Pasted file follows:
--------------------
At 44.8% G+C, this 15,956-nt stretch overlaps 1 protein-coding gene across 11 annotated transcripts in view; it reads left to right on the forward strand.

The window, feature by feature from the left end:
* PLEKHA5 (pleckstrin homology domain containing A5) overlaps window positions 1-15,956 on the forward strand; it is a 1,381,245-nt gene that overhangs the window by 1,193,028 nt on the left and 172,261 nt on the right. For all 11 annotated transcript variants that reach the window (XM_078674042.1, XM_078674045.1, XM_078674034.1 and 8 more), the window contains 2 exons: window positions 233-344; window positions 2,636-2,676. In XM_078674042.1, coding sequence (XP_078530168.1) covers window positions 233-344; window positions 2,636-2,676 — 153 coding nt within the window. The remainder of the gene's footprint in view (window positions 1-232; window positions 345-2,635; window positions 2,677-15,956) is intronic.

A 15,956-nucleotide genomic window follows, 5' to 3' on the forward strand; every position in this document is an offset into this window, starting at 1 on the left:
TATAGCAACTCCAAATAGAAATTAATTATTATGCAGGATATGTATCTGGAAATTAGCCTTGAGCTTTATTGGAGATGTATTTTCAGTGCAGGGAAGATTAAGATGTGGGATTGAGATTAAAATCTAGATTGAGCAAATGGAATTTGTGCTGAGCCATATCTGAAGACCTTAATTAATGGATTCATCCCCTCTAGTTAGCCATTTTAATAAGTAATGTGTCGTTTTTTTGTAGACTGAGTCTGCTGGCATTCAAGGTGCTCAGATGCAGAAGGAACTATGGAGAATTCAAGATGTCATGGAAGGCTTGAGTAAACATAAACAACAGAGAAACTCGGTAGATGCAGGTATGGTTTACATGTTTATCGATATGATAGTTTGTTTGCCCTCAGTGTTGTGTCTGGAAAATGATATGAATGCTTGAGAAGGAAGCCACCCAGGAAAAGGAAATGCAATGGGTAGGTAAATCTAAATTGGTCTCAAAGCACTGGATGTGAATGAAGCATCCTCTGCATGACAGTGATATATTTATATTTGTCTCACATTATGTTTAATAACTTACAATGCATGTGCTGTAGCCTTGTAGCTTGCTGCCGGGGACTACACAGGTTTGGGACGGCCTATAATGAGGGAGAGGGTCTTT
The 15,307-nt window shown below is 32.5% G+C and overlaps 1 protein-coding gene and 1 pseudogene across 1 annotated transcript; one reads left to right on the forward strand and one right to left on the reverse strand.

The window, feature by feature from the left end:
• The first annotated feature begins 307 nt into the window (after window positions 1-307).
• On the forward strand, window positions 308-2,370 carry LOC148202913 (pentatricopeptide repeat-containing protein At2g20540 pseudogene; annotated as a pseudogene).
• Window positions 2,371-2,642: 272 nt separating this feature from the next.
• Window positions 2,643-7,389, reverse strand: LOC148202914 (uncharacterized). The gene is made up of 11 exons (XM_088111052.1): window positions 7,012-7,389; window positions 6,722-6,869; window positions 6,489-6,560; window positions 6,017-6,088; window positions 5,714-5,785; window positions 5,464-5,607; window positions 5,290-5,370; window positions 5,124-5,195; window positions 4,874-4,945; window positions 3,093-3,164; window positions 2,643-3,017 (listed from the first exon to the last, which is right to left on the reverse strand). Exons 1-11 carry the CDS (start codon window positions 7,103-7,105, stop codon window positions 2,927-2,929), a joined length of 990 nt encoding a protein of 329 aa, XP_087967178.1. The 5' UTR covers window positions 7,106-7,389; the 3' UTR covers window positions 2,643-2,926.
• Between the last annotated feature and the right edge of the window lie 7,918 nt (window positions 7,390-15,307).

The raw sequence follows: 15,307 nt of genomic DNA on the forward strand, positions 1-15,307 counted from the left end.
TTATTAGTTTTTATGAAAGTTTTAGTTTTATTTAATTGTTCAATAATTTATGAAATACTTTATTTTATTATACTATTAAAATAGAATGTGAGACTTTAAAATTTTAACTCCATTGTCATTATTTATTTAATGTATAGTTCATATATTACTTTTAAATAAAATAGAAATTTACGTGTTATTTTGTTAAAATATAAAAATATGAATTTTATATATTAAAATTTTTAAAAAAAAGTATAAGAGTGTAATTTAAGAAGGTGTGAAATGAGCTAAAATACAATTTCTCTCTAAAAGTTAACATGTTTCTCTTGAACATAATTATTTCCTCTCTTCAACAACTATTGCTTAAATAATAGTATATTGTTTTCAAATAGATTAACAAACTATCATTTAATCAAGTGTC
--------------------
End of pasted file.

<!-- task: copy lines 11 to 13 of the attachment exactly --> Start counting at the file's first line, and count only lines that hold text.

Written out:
• Window positions 2,643-7,389, reverse strand: LOC148202914 (uncharacterized). The gene is made up of 11 exons (XM_088111052.1): window positions 7,012-7,389; window positions 6,722-6,869; window positions 6,489-6,560; window positions 6,017-6,088; window positions 5,714-5,785; window positions 5,464-5,607; window positions 5,290-5,370; window positions 5,124-5,195; window positions 4,874-4,945; window positions 3,093-3,164; window positions 2,643-3,017 (listed from the first exon to the last, which is right to left on the reverse strand). Exons 1-11 carry the CDS (start codon window positions 7,103-7,105, stop codon window positions 2,927-2,929), a joined length of 990 nt encoding a protein of 329 aa, XP_087967178.1. The 5' UTR covers window positions 7,106-7,389; the 3' UTR covers window positions 2,643-2,926.
• Between the last annotated feature and the right edge of the window lie 7,918 nt (window positions 7,390-15,307).

The raw sequence follows: 15,307 nt of genomic DNA on the forward strand, positions 1-15,307 counted from the left end.